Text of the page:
SCOTLAND VOTE AND THE UK AEROSPACE AND DEFENCE INDUSTRY – DRIVING FUTURE UNCERTAINTY
By Howard Wheeldon, FRAeS, Wheeldon Strategic Advisory Ltd.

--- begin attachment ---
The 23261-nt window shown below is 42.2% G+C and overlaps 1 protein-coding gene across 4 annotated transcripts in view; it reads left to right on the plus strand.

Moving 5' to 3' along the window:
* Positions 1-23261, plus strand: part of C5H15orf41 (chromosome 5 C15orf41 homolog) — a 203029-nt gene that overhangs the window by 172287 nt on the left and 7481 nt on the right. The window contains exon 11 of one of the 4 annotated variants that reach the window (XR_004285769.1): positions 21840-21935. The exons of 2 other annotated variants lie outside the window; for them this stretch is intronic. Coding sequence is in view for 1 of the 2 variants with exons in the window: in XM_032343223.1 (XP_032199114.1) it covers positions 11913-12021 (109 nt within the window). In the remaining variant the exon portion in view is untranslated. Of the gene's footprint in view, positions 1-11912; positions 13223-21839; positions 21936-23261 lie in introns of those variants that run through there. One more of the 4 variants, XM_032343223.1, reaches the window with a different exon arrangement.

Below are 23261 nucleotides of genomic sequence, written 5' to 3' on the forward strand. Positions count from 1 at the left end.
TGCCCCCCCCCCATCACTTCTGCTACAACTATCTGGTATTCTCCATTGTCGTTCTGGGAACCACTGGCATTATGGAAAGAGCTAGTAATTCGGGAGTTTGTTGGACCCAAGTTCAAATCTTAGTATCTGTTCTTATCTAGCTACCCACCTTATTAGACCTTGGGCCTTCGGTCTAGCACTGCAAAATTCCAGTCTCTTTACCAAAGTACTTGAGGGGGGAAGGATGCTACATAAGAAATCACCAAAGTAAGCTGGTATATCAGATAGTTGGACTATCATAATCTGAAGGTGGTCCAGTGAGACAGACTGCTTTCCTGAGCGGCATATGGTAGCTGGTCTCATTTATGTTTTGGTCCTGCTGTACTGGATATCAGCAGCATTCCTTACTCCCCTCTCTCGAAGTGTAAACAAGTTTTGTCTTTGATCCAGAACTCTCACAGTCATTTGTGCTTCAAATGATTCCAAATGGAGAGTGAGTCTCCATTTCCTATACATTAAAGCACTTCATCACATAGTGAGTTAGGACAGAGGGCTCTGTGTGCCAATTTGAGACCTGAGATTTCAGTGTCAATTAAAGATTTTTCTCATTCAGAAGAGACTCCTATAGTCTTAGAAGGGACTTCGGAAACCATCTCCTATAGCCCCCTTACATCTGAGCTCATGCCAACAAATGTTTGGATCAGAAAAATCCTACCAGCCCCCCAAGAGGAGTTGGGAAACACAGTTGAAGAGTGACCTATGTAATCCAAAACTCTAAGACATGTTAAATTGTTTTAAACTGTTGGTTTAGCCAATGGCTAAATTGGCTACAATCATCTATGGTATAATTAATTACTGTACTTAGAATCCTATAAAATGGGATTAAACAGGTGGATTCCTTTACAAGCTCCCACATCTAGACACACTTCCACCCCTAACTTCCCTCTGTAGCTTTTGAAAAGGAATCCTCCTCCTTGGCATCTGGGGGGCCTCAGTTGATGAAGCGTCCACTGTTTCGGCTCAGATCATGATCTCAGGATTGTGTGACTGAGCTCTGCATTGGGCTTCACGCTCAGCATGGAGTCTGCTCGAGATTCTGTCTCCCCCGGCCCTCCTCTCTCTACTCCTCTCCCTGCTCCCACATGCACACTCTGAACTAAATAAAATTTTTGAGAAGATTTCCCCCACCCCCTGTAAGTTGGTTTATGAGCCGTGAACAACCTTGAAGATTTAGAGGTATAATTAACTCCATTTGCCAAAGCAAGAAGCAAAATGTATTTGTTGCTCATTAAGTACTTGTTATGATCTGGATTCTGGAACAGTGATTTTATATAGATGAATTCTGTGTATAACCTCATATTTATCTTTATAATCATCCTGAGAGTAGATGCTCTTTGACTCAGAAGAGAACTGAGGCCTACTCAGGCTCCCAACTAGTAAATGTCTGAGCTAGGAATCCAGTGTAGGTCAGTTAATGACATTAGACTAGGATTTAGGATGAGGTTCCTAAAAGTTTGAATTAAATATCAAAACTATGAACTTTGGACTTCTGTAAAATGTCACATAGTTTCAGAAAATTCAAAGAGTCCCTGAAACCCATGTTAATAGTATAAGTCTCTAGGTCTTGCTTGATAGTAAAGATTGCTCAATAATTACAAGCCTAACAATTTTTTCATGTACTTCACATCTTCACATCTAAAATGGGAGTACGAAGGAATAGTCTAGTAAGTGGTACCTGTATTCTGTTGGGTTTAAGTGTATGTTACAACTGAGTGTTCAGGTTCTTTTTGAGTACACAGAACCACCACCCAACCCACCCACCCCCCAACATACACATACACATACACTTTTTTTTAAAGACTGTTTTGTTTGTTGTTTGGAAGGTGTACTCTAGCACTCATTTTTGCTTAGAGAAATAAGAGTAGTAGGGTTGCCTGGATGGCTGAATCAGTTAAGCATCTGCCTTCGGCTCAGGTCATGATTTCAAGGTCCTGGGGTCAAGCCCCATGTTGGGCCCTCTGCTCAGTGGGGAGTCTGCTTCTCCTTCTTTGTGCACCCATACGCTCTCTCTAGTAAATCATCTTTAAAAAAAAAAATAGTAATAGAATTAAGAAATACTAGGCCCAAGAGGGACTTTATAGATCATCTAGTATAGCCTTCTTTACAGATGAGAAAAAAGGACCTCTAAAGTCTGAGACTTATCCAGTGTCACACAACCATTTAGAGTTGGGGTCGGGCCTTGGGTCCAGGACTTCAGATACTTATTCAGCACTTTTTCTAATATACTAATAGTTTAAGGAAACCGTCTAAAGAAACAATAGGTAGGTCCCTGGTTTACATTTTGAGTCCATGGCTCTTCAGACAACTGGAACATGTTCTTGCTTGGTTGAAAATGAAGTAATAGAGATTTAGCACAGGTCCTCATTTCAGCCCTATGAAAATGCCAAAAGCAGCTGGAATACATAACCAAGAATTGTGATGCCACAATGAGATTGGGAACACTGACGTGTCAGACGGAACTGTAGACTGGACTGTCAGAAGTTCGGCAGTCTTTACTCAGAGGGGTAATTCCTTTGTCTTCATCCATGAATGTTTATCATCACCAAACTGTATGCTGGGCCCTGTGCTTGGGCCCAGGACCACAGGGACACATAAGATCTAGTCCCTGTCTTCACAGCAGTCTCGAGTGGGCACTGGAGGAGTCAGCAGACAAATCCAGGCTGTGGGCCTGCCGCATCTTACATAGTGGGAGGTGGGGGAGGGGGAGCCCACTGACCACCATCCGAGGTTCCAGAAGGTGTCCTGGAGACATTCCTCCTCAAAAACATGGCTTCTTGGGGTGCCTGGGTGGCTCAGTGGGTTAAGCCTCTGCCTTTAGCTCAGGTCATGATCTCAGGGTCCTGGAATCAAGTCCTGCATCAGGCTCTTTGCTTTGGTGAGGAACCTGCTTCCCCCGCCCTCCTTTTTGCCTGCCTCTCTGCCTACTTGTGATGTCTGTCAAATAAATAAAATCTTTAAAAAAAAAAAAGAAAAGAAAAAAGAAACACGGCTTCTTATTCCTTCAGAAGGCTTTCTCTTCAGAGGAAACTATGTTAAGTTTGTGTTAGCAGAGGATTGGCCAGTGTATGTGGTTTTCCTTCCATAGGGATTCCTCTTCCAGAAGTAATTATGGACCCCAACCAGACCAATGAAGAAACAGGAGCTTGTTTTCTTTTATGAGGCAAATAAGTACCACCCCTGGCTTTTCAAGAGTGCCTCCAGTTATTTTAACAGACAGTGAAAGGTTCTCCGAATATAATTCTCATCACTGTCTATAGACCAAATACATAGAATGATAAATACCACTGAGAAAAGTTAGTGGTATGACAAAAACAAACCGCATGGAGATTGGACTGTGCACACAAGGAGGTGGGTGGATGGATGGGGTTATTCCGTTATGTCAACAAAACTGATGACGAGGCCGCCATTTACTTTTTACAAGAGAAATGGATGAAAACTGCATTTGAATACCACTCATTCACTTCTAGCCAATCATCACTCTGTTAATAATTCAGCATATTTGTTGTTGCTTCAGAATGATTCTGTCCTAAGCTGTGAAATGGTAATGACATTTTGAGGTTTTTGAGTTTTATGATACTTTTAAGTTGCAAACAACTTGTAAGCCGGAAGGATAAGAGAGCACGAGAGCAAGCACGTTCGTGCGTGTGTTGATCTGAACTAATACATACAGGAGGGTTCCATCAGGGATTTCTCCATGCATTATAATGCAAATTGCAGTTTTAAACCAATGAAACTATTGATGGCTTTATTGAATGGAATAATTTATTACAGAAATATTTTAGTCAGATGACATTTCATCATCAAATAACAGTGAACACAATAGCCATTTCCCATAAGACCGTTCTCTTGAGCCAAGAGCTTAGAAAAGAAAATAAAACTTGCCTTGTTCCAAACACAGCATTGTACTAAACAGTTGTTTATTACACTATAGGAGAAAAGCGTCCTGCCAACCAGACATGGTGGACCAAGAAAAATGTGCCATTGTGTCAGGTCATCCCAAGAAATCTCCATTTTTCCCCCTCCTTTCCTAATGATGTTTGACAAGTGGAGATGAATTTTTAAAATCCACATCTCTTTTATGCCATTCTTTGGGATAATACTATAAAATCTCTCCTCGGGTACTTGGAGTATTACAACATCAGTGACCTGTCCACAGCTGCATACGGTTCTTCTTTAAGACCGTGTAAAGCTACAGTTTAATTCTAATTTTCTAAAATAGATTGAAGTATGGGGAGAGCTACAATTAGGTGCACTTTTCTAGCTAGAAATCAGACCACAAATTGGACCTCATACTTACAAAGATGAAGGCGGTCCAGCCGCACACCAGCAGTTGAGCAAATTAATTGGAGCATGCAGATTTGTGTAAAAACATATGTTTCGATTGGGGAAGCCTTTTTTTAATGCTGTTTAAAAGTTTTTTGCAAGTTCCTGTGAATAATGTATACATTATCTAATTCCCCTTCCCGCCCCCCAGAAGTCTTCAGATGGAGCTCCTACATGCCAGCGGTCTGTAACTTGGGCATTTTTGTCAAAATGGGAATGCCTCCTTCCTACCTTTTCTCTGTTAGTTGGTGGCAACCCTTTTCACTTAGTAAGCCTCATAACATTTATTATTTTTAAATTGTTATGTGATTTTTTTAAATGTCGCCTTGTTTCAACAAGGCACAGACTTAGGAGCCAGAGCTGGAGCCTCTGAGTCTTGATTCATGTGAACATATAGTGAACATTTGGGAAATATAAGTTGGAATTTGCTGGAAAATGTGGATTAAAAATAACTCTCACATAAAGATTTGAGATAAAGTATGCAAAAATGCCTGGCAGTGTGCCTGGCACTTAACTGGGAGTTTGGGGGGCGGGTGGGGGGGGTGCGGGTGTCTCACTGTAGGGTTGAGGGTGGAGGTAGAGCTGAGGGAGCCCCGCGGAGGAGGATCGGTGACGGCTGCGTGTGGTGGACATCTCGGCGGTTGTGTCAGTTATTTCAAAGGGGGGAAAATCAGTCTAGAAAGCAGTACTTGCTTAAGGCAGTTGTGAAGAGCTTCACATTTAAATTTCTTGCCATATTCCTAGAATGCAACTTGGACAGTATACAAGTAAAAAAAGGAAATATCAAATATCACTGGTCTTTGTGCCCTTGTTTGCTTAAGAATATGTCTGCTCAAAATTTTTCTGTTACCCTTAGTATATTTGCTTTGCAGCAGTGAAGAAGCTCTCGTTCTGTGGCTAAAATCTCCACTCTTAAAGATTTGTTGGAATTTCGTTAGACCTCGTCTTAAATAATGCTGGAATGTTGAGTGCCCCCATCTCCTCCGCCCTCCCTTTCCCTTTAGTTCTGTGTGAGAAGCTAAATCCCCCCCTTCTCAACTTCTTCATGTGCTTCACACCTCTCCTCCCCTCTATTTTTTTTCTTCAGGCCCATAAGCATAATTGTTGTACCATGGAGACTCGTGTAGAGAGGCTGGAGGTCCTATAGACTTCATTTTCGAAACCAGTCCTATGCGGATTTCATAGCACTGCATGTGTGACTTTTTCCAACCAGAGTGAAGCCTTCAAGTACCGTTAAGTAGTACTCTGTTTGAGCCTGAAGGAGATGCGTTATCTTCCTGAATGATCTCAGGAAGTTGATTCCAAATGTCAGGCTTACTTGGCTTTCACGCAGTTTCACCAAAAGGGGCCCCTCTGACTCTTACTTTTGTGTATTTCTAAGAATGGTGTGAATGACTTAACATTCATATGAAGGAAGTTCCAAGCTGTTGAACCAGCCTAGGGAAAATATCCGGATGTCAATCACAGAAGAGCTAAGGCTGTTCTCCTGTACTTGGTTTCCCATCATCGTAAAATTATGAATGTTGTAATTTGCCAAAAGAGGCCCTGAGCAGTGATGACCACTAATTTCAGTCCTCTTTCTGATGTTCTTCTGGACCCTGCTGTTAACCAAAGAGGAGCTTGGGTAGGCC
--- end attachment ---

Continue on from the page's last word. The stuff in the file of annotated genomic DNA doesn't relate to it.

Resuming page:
14 Apr 14. It isn’t only the UK’s successful £22bn defence and aerospace industry that is hugely concerned about the possibility of YES vote emerging from September’s referendum on Scottish independence but when it comes to manufacturing jobs, the potential for instability, future investment and economic uncertainty these industries are potentially in line to be the most seriously adversely impacted. Whilst warship building remains a large part of overall defence and aerospace industrial capability in Scotland the industry is not limited to shipbuilding alone. Defence and aerospace electronics in the form of large manufacturing and service related operational investments by Raytheon, Thales UK, Selex (a division of Finmeccanica), BAE Systems, Babcock Marine, Rolls-Royce, Goodrich (a subsidiary of United Technologies), Teledyne Technologies, Spirit Aerosystems, Inter-tec plus others over many years mean that today approximately 170 defence and aerospace industry companies both large and small employ an estimated 17,000 skilled engineers and other professionals. The MoD is also a large employer in Scotland with what I would estimate to be around 17,000 people directly employed and who then support maybe as many as another 12,000 Scottish based jobs. As a useful guide I would estimate that non MoD defence and aerospace industry revenue probably generates a minimum of £3bn to the Scottish economy every year. Having invested significant sums in respective Scottish based facilities over a great many years perhaps the most important business aspects required by those that have chosen to maintain large scale manufacturing and service based defence and aerospace related manufacturing operations in Scotland is political, financial, employment and economic stability. These are in many cases highly sophisticated engineering and electronics based businesses that require a constant process of research and technology investment. What they don’t need is a period of international uncertainty or additional risks caused by domestic economic and financial uncertainty. Whilst it is certainly true that many of the international companies that have chosen to invest and build plants in Scotland have done so because of the many attractions that Scotland and its labour force has to offer the real point is that the reason they chose to do so in the first place and why they wish to retain the strong presence they have is because of what the UK is able to offer in terms of political, financial and economic stability and peace of mind. With a corporate tax system that positively encourages and incentivizes large international companies that choose to invest here the UK ‘gets it’ when it comes to attracting international investment. Would an independent Scotland be able to do the same? This begs the question of what, in the event of a ‘YES’ vote being the order of the day this September, would an independent Scotland really be able to offer businesses that have chosen to invest in Scotland? The answer is not very much when it comes to providing new incentive to invest or to retain existing operations in Scotland. Indeed, should Scotland chose the independence route its many businesses know all too well of the difficulties that would make their lives far more difficult. For instance, an independent Scotland would have neither the pound or Euro as its legal currency. Neither would it as an independent nation have any prospective or guaranteed right of entry into the European Union and it could well find itself having to wait as long as five years or more to gain EU membership. Worse perhaps is that Scotland’s economy would most likely struggle to receive sufficient levels of tax based revenues to meet its burgeoning health and welfare commitments let alone anything else. In terms of offering a stable and effectiv